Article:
With the drastic increase in divorce and remarriage in the recent years, the number of blended families has increased as well. Blended families are families that involve a couple who not only have children of their own, together but children from previous marriage or relationships as well.
Blended families tend to have more children as compared to a regular nuclear family Although the concept of such a family is nothing but simply the merging of two adults in a marital bond, there are many other problems related to it.
Listed down below are the biggest blended families’ problems. Most of such families have to go through these and work their around them to maintain a happy, family life.
1. Everybody needs attention
Due to blended families being large in size, it often becomes hard for the mother or the father to provide each member of the family with equal time and attention. Someone is always overlooked, with that usually being either of the spouses having too little time for each other.
Moreover, if one of the partners has had children from a previous relationship, there are high chances that those children would not like sharing their biological parent with other siblings.
These children usually feel jealous and ignored by their biological parent. This results in increased aggression, depression and bitterness amongst the children.
This issue becomes a larger problem when there has been a single child who is suddenly made to adjust to a new household, live with new people and share their parent with others.
2. Sibling rivalry arises
This lack of attention by the biological parent may also lead to a rivalry between the stepsiblings. In a traditional nuclear family, the rivalry between siblings exists but it becomes much more serious when step-siblings are involved.
Due to children being the ones being largely affected by the changes that come about due to the blended family set up, the children often refuse to adjust in the new household or cooperate with step-siblings or half-siblings.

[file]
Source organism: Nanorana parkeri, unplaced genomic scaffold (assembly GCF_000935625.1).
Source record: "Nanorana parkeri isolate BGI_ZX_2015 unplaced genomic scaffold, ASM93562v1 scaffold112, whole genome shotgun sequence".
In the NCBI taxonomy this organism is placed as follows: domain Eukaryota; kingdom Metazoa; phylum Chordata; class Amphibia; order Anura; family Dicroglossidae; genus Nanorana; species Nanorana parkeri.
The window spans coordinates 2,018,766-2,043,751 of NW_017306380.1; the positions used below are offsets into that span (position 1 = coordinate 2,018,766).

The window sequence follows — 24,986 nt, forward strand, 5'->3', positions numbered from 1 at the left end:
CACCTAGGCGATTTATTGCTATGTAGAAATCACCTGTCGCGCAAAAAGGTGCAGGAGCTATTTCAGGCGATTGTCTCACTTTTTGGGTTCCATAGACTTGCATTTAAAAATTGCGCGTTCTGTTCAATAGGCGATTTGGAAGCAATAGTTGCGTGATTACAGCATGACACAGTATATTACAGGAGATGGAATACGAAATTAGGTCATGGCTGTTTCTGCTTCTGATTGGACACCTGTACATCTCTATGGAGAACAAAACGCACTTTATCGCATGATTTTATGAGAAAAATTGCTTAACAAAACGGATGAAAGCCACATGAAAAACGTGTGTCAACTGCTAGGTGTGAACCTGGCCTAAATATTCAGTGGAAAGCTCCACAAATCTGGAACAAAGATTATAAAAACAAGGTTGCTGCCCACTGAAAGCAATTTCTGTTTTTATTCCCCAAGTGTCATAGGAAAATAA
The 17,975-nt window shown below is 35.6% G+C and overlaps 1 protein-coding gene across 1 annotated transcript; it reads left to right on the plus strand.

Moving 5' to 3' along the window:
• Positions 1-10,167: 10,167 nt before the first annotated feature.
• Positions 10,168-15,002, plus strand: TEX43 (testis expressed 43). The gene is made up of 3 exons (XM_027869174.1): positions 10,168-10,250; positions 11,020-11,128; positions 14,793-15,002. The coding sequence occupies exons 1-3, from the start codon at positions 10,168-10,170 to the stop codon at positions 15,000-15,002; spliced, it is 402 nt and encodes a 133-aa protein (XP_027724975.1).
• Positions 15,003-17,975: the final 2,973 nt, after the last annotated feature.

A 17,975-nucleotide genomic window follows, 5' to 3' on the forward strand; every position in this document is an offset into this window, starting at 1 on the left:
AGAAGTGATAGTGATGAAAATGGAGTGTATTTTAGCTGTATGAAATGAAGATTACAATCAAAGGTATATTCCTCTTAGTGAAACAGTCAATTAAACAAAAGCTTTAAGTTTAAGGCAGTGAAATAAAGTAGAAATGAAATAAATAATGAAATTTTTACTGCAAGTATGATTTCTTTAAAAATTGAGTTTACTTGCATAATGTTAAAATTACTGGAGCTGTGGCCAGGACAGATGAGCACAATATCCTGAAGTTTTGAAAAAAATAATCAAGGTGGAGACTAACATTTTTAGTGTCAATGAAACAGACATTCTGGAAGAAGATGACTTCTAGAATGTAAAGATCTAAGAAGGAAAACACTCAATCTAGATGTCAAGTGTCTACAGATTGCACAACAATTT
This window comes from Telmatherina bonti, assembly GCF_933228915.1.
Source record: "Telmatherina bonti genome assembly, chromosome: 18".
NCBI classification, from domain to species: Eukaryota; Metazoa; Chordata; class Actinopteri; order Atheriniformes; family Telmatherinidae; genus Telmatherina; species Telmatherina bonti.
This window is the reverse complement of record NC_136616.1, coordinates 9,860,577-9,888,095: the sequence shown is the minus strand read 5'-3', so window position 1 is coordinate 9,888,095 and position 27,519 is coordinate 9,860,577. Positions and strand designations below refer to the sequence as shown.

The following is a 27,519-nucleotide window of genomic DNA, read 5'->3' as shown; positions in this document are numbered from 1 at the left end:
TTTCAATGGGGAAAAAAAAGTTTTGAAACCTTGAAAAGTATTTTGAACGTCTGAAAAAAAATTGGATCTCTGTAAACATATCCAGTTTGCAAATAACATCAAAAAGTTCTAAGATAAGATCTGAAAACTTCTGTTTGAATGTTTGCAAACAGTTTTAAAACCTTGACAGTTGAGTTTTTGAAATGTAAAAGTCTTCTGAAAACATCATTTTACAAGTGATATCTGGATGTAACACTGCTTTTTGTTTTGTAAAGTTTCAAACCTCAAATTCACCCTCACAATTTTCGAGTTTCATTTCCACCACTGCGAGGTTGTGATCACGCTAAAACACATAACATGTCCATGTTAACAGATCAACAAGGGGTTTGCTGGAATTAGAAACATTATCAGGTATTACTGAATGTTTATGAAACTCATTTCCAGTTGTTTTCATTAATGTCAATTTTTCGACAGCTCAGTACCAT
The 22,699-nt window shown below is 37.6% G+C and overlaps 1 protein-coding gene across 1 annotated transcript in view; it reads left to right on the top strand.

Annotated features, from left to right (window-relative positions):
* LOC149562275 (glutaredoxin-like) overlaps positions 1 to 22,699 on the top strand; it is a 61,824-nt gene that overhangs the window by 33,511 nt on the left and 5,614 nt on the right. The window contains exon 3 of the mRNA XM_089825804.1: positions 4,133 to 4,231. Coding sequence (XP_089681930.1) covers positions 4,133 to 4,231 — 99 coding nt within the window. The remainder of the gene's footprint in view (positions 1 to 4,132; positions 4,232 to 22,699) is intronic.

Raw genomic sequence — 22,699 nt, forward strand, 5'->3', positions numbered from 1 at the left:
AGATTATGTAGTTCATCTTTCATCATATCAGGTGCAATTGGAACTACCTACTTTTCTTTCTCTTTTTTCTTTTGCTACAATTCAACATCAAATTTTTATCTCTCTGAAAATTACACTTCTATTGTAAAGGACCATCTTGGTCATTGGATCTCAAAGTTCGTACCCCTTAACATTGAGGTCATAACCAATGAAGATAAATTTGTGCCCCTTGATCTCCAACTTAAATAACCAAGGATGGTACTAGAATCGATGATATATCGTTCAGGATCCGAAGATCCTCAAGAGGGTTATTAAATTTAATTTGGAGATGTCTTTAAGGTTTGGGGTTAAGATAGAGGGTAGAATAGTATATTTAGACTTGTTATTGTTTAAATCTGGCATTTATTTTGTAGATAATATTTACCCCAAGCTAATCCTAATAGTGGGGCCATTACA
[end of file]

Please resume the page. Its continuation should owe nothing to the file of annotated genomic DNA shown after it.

As a result, there are many fights and tantrums that need to be dealt with on the daily.
3. Children often suffer from identity confusion
Children in blended families usually have a stepmother or stepfather along with their birth parents. Identity confusion arises when the mother takes up the last name of her new husband while the children’s last name remains that of their original father. As a result, children often feel abandoned by their mother or as if they do not fit into this new family.
Often children begin with disliking their parents’ new partner but these feelings often change quickly.
Although this may be good, children often feel confused about their relationship with the new parent who they live with and their relation with their birth parent who they get to meet on the weekends.
4. Legal and financial difficulties also increase
Another one of blended families’ problem is having to maintain the costs of raising multiple children.
It becomes difficult for the parents to maintain the expenses of such a large household such as rents, bills, schools, extra-curricular, etc. Many blended families begin with already having children and once getting married, the couple tends to have more children. This only increases all costs.
In addition, divorce proceedings and other similar legal issues require spending huge sums of money that once again, places additional strain on the family to maintain their expenses and the parents to work harder with more than one job.
5. A relationship with the ex-spouse may cause conflicts between the couple
Many former couples choose to co-parent after divorce or separation. Co-parenting is important for the well-being of the children that involves decisions taken by both the parents. However, co-parenting also means that the ex-spouse would often visit the newly formed family’s house in order to meet their children.
Apart from co-parenting, there are often court decisions that allow meeting rights to the other parent due to which they may visit their ex-spouse new house. Although this may be good for the children, it often arises contempt and jealousy in the new partner.
He or she may feel threatened by the constant visits of the ex-spouse and may feel as if their privacy is being invaded by this. As a result, they may be harsh or rude to the former spouse.
With some efforts, problems with blended families can be resolved
The problems mentioned above are usually common for any blended family, particularly when it is just newly formed. These may be easily eradicated with little effort and some patience. However, it is not necessary that every blended family encounter these and instead face no issues at all, living a happy, satisfied life from the beginning.